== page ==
In my last post, I shared why immigration is not the top concern in the Hispanic community, despite the media’s attempt to push this issue to the forefront of our attention. The three issues Hispanic Americans are most focused on are jobs, education, and healthcare. Today, I’m sharing my thoughts on education.
Historically, Hispanics have had to fight for equal access to education. In 2018, more than 2.8 Hispanic children were enrolled in Texas public schools – a higher enrollment percentage than any other race in the state. However, Hispanic children also account for the most economically disadvantaged race in the Texas public education system.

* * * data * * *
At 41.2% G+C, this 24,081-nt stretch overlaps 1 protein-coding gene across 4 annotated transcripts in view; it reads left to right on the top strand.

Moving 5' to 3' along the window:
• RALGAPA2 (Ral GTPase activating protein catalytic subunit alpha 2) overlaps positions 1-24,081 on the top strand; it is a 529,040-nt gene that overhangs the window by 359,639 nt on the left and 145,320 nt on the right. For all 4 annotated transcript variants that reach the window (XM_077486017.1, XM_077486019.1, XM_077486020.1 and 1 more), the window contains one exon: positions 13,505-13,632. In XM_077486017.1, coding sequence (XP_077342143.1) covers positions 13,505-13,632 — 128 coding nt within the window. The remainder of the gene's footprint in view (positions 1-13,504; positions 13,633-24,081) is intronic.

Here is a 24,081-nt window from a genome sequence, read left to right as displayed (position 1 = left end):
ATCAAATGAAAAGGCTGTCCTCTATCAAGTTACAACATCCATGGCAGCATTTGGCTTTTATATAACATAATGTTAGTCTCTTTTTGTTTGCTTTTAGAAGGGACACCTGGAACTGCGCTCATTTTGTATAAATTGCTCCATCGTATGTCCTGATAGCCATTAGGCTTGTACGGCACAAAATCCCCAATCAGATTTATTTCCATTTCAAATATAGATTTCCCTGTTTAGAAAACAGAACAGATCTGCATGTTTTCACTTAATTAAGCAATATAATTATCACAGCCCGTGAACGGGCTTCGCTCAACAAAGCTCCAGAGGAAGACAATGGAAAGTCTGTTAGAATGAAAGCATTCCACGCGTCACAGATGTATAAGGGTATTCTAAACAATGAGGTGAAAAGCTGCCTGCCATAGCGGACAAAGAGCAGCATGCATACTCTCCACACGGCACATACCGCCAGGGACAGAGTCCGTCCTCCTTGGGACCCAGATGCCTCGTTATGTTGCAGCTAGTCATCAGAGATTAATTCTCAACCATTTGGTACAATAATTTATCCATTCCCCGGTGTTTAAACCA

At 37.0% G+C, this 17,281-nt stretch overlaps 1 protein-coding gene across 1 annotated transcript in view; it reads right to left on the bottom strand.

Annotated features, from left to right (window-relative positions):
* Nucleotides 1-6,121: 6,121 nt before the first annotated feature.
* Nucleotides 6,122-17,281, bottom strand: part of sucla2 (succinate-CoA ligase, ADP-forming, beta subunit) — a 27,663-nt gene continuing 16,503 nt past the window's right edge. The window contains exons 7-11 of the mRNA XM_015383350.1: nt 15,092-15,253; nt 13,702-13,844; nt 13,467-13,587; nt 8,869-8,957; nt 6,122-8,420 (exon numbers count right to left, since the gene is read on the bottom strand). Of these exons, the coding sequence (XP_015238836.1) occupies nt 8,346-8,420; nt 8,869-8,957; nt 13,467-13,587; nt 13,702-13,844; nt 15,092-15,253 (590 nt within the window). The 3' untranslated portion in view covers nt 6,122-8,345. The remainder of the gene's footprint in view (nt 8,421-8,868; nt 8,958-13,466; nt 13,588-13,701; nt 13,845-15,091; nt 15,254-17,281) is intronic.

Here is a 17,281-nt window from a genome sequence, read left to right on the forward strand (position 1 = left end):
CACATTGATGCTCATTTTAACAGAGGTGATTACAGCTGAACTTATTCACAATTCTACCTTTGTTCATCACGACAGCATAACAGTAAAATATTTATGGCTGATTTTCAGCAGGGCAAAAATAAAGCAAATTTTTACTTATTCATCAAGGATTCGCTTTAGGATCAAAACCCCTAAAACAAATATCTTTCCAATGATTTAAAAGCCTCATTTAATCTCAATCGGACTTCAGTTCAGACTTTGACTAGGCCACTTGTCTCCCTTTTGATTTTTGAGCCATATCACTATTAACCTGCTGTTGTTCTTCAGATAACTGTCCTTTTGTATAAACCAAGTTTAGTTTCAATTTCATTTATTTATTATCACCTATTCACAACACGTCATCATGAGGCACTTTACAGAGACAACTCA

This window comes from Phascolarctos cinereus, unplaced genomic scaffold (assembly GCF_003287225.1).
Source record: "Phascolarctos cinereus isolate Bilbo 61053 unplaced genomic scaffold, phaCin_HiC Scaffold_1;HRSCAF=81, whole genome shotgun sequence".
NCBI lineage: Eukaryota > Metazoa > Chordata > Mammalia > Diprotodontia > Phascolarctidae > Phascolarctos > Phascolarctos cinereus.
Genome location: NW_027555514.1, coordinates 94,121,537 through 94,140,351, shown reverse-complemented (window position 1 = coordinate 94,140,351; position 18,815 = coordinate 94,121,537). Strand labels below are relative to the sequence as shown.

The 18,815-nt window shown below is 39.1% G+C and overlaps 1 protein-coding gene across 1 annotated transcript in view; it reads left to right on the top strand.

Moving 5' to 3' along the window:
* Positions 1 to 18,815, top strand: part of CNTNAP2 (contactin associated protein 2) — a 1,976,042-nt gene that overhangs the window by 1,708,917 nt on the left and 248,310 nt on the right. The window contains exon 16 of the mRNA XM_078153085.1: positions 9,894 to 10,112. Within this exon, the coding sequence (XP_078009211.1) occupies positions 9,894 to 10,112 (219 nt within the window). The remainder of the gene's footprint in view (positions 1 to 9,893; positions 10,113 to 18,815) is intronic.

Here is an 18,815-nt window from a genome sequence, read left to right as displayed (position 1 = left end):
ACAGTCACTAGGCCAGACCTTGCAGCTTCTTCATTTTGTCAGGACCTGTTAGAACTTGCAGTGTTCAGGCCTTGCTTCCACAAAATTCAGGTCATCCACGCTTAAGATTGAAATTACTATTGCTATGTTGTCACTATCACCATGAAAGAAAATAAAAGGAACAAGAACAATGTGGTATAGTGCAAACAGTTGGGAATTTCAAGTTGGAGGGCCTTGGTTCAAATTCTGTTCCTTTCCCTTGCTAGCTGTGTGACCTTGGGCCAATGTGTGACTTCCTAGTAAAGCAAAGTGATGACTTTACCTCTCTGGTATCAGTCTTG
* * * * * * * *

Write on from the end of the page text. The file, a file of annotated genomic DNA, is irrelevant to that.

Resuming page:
One way the Hispanic community has worked to gain equal footing is through the charter school program. And while there are some fantastic charter schools out there, I see three issues with this approach:
- Most educators and administrators are white, leading to a subtle racial divide that proliferates the idea that Hispanics are disadvantaged
- Charter schools don’t get new buildings – they are often given schools or churches when an organization outgrows its old building. As a result, most properties aren’t in great physical shape.
- Children attending charter schools may not have the same educational opportunities such as field trips, art & music experiences, sports teams and other extracurricular activities that can provide better advantages for college entrance.
My generation worked hard to open the door for access to better education. But the playing field is still not level and our children still do not have equal opportunities. We must continue fighting for better schools, better opportunities, and better representation among educational leaders.